The night after, to several members of the family collected around him, he spoke of the state of his mind in what he knew to be the presence of Death, and, aware that the power of distinct utterance was failing, added :-“When the hour shall come, let it be said once for all, my soul will be concentrated in the feeling, - My God, into Thy hands I commend my spirit.'—God to me is Jesus; and Jesus is God-of course not in the sense of Divines.”
He remained some days longer, chiefly in the state of one falling asleep, until the morning of the 20th, when he awoke up, and with a firm voice and great solemnity of manner, spoke only these words :“Now I die.” He sat as one in the attitude of expectation, and about two hours afterwards-it was as he had said.*
On Monday the twenty-fourth of May he was interred, according to the instructions of his Will, in the burial-ground attached to Renshaw-street Chapel, Liverpool, in the 66th year of his age.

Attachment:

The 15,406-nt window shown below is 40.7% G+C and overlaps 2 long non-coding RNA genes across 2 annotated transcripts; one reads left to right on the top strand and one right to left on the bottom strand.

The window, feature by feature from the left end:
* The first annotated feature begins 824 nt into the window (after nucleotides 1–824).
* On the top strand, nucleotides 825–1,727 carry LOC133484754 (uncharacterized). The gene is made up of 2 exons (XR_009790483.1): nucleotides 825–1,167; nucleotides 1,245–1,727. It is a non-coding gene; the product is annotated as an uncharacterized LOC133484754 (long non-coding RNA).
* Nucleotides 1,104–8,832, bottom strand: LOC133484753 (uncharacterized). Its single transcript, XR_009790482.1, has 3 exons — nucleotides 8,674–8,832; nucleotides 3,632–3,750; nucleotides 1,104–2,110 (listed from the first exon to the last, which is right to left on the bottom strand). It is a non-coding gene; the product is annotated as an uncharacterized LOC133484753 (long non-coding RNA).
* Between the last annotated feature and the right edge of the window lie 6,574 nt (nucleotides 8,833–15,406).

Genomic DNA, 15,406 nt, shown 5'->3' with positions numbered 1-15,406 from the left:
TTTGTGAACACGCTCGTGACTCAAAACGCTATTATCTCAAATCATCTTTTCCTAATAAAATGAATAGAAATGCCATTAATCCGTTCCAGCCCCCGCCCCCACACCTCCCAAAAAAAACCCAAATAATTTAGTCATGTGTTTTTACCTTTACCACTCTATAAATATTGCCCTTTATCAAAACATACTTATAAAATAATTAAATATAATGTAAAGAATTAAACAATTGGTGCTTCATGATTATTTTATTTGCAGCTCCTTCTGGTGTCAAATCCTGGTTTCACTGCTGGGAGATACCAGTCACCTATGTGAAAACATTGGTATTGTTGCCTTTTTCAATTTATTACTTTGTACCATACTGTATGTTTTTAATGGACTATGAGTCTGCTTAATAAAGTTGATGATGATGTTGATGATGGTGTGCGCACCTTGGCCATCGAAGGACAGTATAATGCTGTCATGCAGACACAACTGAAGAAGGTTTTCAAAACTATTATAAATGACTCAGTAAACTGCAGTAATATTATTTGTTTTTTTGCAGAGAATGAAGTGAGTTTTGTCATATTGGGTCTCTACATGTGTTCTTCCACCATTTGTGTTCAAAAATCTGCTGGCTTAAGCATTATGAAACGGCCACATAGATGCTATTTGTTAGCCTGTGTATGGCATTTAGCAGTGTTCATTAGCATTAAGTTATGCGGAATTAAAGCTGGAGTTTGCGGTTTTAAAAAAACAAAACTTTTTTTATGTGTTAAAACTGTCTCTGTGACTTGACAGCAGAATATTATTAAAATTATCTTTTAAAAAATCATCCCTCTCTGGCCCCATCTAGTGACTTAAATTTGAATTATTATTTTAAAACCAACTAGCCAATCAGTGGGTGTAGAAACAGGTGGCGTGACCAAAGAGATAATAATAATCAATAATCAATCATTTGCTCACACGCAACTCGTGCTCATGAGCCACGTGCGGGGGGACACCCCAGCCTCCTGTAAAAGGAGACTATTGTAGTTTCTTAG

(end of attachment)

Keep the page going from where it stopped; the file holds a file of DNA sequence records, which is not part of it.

• There was no apparent pain or struggle, and it was an inexpressible relief to behold, shortly after, the singular beauty and repose of features lately so worn and suffering; but there took place in the act of expiring, what we had observed in other cases after long exhaustion, but have never seen described. A sudden darkness beneath the sur. face, like the clouding of a pure liquid from within, the immediate shadow of Death, was seen passing from the forehead downwards, and leaving all clear again behind it as it moved along.
A Letter written by Dr. Channing on hearing of the death of his friend, whom he was so soon to follow, is a fitting close to these Memoirs.
To the Rev. J. H. Thom.